By the end of 1978, a breakthrough had occurred. On December 15, the White House announced that full diplomatic relations with China would be established on the first of the new year. It formally acknowledged “the Chinese position that there is but one China and Taiwan is part of China.” It also recognized the People’s Republic of China as “the sole legal Government of China.” As a small concession to Taiwan, the United States proclaimed that “the people of the United States will maintain cultural, commercial, and other unofficial relations with the people of Taiwan.” All this largely had been kept secret, and even much of the Congress had been kept in the dark.

Shortly thereafter, Deng Xiaoping was officially received in Washington, D.C. In their joint statements, the leaders of the United States and the PRC emphasized a shared anti-Soviet perspective. Despite scattered protests, most notably from Taiwan, the establishment of official ties between the United States and the PRC was widely applauded by governments around the world as a move that squared diplomacy with reality.

Within the United States, however, the Carter administration came under heavy criticism for “selling out” Taiwan. Making good on his promises to Beijing, Carter sought to replace the U.S.-Taiwan mutual defense treaty with the Taiwan Enabling Act, which did not guarantee Taiwan’s security and which would replace the U.S. embassy in Taipei with an American Institute in Taiwan to represent U.S. interests. Senator Barry Goldwater Goldwater, Barry challenged the president’s right to terminate the mutual defense treaty without Senate approval. Although Goldwater failed in that effort, the final bill passed by the U.S. Congress in the spring of 1979, the Taiwan Relations Act, provided several concessions to Taiwan. It expressed an intent to ensure that Taiwan receive enough defensive arms to protect itself and guaranteed that the lack of formal diplomatic relations would not disqualify Taiwan from various aid programs.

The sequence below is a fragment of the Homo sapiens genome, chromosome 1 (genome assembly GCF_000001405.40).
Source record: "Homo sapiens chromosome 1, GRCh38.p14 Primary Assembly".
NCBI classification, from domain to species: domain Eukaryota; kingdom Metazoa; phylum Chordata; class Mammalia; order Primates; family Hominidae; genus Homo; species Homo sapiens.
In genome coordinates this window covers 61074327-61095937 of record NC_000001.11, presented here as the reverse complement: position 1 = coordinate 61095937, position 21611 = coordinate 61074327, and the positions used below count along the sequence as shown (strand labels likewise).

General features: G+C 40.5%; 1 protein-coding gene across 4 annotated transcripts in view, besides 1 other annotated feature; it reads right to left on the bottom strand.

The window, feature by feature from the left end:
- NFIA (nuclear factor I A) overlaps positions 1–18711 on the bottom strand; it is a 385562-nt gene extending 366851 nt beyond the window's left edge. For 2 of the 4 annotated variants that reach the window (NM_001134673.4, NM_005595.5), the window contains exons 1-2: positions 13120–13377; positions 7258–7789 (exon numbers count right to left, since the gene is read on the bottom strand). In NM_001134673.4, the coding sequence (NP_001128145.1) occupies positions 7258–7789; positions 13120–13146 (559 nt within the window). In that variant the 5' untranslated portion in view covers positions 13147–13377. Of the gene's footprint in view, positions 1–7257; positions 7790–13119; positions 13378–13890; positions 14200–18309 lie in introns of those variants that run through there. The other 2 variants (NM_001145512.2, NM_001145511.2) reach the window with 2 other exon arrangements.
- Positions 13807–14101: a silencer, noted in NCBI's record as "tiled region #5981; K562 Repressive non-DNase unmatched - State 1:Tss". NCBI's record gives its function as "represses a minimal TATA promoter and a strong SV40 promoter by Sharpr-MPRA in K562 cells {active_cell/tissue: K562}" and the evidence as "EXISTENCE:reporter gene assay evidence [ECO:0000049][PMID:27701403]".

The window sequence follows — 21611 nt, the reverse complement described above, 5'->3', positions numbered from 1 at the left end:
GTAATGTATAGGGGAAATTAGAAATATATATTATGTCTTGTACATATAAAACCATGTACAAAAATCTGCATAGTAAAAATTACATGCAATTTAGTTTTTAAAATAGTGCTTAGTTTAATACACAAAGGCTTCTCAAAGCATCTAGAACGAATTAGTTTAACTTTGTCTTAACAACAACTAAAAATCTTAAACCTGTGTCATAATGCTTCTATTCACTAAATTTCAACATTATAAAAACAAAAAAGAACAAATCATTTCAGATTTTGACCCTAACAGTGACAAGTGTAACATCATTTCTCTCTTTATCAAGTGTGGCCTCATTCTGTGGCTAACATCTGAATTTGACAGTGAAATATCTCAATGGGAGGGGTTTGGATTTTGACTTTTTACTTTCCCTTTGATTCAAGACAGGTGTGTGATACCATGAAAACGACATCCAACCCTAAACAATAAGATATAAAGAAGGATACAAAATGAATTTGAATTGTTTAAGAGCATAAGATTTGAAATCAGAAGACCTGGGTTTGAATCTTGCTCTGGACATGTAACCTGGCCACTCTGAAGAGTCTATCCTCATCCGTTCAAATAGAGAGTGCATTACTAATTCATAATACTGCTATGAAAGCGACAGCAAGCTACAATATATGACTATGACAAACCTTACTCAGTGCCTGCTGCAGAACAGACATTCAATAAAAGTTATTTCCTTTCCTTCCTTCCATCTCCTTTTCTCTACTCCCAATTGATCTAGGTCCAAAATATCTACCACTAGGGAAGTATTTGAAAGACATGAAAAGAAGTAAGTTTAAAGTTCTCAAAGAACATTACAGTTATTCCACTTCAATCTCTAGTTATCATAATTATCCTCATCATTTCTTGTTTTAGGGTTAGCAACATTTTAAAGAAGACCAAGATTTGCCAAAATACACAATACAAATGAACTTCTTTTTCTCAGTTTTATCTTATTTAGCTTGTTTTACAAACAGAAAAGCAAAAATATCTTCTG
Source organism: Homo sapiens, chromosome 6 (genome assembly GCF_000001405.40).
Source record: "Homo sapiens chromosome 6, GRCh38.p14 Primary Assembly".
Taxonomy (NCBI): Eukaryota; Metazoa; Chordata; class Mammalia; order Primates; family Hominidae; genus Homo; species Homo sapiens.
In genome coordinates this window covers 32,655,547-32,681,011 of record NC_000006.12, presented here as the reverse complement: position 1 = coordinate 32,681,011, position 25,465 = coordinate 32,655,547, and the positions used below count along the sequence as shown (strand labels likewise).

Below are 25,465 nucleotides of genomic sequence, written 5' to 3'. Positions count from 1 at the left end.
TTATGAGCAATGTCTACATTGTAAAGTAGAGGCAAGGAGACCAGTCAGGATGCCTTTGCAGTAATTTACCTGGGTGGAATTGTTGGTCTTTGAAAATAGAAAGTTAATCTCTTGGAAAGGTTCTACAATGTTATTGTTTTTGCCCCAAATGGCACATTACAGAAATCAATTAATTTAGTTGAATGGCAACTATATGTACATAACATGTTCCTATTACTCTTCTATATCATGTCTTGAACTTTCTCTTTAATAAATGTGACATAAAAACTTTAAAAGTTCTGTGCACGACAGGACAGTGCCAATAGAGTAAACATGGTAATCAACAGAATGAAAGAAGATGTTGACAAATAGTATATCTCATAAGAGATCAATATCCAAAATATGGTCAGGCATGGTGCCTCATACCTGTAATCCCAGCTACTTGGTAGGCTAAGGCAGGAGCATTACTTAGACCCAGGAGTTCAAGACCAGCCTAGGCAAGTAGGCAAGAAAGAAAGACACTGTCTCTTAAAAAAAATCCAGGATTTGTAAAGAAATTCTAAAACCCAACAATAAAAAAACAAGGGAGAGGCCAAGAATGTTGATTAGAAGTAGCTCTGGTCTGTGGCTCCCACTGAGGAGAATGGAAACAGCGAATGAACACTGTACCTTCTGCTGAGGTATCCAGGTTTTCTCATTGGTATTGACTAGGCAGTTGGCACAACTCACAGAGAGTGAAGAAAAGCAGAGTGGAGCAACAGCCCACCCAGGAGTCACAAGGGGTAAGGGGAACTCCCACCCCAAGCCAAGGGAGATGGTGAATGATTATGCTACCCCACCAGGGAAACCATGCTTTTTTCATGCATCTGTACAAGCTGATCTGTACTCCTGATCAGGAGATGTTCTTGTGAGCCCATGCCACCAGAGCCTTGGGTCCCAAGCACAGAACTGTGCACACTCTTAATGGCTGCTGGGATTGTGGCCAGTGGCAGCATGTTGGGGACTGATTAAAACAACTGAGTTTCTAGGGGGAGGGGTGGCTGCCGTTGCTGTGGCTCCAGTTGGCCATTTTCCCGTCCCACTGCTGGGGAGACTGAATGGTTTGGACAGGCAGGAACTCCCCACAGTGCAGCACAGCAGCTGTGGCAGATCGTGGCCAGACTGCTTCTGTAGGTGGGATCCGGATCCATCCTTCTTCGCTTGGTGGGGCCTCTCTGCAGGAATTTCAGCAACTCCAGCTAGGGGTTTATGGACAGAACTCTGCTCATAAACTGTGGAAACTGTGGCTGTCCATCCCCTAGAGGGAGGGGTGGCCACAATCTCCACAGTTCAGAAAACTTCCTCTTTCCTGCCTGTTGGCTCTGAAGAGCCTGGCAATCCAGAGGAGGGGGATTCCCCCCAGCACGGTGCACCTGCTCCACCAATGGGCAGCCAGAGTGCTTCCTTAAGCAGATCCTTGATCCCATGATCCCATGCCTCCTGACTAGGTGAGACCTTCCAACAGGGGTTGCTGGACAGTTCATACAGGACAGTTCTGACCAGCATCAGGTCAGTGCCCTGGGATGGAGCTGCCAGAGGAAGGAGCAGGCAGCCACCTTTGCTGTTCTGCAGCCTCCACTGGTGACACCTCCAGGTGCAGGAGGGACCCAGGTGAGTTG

The establishment of relations between Washington and Beijing consolidated the tripolar diplomacy that was begun under Nixon. U.S.-PRC relations remained largely cooperative, although by no means was the PRC pulled into the political orbit of the United States. In fact, when the Soviet Union and most other communist countries implemented radical reforms in the late 1980’s and renounced communism altogether a short time later, China remained a committed communist state. Aside from a few anomalies like Cuba and Vietnam, in the mid-1990’s the PRC was the only globally significant communist state in existence.

Despite continued human rights abuses, including the mass murder of student demonstrators at Tiananmen Square Tiananmen Square massacre in 1989, U.S.-PRC relations have remained relatively steady, with Washington regularly granting Beijing “most favored nation” trade status. China;U.S.-China relations[U.S. China relations]